Despite criticisms, NITV receives federal government funding

06 April, 2011 by Sam Dallas

The Aboriginal and Torres Strait Islander network NITV can breathe a sigh of relief after the federal government agreed to renew funding for the next 12 months due to it being “in the best interests of all Australians”.

The $15.2 million injection will go into effect from July 1 this year, following the release of the results of a government review into the Indigenous Broadcasting and Media Sector.


Initially the National Indigenous Television Service was given funding for four years and a fifth would be given, pending the review.

“While substantive concerns have been raised with the review about the operations of NITV, I have concluded that it is in the best interests of all Australians that it be retained and that at some point it should be more widely available free-to-air,” the review’s head, Neville Stevens, said in a statement.

NITV chairman Ken Reys agreed, saying the network would negotiate with Communications Minister Stephen Conroy about its future including the free-to-air presence.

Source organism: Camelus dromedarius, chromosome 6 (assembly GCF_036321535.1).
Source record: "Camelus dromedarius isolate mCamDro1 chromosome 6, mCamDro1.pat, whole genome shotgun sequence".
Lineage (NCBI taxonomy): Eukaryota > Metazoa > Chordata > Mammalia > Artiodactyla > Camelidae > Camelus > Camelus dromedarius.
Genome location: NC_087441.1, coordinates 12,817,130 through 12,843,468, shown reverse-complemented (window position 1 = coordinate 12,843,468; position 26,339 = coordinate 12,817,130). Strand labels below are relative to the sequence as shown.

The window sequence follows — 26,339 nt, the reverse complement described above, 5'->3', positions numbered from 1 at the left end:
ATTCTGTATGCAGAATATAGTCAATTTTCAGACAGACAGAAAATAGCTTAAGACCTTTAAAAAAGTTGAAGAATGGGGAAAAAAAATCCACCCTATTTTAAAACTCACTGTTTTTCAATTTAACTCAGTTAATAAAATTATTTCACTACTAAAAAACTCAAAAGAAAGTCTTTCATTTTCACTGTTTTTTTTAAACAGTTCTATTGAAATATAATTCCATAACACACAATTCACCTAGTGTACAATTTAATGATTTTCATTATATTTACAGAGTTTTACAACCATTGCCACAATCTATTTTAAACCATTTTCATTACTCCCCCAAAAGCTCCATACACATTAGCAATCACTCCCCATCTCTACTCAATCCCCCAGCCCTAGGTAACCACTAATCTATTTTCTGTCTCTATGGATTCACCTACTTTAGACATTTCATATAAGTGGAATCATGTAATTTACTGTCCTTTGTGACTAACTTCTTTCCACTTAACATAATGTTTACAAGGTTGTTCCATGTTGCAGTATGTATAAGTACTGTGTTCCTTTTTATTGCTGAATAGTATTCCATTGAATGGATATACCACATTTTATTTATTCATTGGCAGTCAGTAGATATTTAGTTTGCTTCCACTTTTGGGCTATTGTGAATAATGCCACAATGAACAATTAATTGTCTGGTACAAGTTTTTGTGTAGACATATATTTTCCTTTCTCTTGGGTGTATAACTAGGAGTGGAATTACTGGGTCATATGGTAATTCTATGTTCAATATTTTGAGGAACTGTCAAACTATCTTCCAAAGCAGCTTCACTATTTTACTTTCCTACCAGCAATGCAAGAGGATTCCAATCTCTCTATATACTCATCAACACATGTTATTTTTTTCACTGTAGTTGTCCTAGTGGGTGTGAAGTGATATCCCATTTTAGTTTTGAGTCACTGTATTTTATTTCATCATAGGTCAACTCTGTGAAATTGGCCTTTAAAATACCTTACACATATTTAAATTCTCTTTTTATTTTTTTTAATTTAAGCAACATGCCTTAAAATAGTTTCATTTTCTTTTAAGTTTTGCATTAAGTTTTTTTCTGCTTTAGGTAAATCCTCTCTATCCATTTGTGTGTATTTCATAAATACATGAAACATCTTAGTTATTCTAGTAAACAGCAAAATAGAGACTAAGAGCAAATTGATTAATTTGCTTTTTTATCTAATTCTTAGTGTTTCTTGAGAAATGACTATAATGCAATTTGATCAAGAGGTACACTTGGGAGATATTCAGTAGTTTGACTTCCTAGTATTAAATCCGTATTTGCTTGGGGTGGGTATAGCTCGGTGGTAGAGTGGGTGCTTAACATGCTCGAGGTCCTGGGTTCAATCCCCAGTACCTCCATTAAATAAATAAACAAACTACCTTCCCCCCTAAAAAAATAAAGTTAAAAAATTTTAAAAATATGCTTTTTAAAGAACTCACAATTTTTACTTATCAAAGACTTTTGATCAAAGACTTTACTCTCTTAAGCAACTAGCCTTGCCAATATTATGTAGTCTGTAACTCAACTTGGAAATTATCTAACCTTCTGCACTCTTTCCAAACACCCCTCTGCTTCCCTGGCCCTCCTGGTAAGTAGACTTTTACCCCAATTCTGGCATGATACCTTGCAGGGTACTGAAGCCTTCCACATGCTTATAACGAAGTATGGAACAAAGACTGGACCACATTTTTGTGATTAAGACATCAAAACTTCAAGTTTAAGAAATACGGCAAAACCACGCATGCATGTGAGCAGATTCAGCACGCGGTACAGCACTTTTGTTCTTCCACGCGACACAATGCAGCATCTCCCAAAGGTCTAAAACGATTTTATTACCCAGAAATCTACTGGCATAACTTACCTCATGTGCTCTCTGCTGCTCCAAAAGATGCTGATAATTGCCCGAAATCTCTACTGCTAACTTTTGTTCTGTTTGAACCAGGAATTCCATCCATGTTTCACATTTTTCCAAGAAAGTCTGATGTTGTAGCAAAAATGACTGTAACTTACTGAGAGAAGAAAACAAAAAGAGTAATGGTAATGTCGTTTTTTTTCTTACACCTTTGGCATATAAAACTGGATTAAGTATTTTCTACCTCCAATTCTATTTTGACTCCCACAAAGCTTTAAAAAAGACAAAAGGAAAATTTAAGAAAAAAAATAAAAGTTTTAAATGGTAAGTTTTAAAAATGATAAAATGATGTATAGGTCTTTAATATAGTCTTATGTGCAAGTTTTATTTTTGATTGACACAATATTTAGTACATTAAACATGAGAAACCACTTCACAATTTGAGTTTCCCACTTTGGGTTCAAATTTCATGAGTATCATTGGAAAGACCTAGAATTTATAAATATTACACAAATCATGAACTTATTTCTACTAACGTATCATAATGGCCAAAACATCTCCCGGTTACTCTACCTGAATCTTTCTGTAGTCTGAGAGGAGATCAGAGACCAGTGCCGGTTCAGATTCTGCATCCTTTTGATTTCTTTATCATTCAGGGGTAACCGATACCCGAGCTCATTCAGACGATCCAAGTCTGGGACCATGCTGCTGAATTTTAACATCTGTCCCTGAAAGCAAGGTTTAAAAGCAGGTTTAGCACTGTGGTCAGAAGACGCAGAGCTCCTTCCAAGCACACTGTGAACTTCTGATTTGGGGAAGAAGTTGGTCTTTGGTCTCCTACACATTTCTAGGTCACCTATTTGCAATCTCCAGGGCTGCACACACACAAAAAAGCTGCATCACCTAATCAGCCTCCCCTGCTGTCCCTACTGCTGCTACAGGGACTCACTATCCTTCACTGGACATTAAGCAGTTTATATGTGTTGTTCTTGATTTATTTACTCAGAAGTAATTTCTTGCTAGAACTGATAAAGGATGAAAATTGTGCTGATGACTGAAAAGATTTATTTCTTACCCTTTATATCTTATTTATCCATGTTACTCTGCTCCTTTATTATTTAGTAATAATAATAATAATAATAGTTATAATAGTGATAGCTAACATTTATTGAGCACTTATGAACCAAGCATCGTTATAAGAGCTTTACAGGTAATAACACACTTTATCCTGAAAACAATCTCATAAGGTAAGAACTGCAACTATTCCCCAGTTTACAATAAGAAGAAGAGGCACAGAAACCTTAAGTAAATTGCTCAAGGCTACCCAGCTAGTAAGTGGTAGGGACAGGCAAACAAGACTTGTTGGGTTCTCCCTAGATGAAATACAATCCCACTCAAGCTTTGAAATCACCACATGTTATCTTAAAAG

“Being free-to-air is a key component of our ability to move towards a more sustainable funding model into the future,” Reys said in a statement.

However the 100-page review criticises the national 24-hour network adding it “is yet to fully meet the expectations of its stakeholders and to fulfil its potential”.

“The review…considers that crucial changes need to be made to its corporate structure and to its content acquisition policies and practices to justify ongoing Australian government funding.

“While the review recognises that NITV has made efforts – particularly in recent times – to establish better relationships with regional and remote producers it considers that still more needs to be done.”

Reys said NITV had been in discussions with the federal government for more than six months about governance and structure and many changes had already been made.

"We believe the government recognises the contribution we are making in helping to close the gap between Indigenous and non-Indigenous Australians," he said.

“We will continue to commission and broadcast high-quality, original and award-winning Australian content.

“Our programs are increasingly being viewed by Indigenous and non-Indigenous Australians alike and we will continue to show to the federal government our impressive return on investment.”

NITV's $15.2 million represents half of the total funding for Indigenous Broadcasting Services across the country.